PPRuNe Forums - View Single Post - Jet goes down on its way to Medellin, Colombia
Old 6th Dec 2016, 09:38
  #721 (permalink)  
Join Date: Apr 2003
Location: Germany
Age: 72
Posts: 1,561
Don't you suppose that the accident flight crew did not have a Plan B? Plan A probably was to arrive in a critically low fuel state, get cleared for a straight-in approach, and land with just enough fuel to taxi to the stand on two engines. Sorted!

Plan B would have meant figuring out how to cope with being put Number Three for the approach with instructions to hold: an unforeseen yet easily foreseeable situation.

There were various options available, but none seem to have been thought of, let alone used. Most basically, to have just told ATC what the problem was, declaring an emergency in good time, would probably have worked just fine in terms of landing safely.

The ironic thing is that Plan A must have been highly illegal, although it probably would have avoided trouble for the flight crew. Plan B, on the other hand, would have been perfectly legal: to declare an emergency because of a critically low fuel state, to get cleared for a straight-in approach, and to land, but with trouble almost sure to follow.

From that point, having landed safely, the flight crew might have been in a whole lot of trouble, since it might have been quite clear that the flight had been using Plan A, an arrival with almost no fuel.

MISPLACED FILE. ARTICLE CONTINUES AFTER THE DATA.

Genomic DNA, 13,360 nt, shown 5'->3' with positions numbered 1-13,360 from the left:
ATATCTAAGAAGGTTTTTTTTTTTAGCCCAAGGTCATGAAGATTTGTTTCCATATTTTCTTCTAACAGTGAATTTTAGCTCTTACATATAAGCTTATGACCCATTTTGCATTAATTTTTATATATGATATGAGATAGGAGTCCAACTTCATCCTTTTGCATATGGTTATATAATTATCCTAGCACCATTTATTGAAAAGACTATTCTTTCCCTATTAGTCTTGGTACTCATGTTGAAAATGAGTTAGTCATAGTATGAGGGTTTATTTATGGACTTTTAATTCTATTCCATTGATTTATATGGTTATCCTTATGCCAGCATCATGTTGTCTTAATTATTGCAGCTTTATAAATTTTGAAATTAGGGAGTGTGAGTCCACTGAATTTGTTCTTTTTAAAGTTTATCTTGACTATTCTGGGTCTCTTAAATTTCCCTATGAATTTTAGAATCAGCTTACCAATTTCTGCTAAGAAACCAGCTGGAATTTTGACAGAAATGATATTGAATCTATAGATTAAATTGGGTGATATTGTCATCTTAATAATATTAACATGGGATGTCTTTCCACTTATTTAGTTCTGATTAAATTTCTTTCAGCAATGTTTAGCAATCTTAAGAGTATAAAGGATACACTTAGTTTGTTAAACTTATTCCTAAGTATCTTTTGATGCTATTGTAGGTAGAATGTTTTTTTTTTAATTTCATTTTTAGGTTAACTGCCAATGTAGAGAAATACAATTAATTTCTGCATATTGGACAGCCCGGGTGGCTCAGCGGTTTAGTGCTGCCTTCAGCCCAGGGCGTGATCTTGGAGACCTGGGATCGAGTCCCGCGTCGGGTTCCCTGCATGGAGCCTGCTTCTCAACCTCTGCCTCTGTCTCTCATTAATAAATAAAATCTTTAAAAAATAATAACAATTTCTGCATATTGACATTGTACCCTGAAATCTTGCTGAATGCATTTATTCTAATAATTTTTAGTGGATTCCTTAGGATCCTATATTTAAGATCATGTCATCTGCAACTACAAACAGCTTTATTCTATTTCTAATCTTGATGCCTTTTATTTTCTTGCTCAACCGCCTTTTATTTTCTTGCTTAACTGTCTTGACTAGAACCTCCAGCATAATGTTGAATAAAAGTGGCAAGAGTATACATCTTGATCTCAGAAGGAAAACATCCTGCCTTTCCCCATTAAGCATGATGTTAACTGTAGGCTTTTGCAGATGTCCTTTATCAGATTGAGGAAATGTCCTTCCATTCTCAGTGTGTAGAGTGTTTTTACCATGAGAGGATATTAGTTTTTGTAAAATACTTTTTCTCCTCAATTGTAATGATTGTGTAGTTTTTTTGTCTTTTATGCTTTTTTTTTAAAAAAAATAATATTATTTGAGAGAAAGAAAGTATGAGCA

Something I have seen and experienced is an escalation of risk bringing a feeling, a false one, of increased safety. That is because of what might happen becoming catastrophic, becoming literally unimaginable.

In this situation there would have been the imaginable risk to the crew of being ramp-checked, interrogated about how they came to arrive with far too little fuel, compared to the unimaginable risk of crashing the aircraft and killing themselves and most of those aboard. The imaginable risk was being avoided by courting the unimaginable risk, so to speak.

It's sort of like running from the cops by crossing six lanes of motorway traffic. If you stand there, they've surely got you; if you run you might get away with doing that. Some people go for the unimaginable risk over the imaginable risk then; it's human nature to do so, but something a pilot is supposedly trained to avoid doing.
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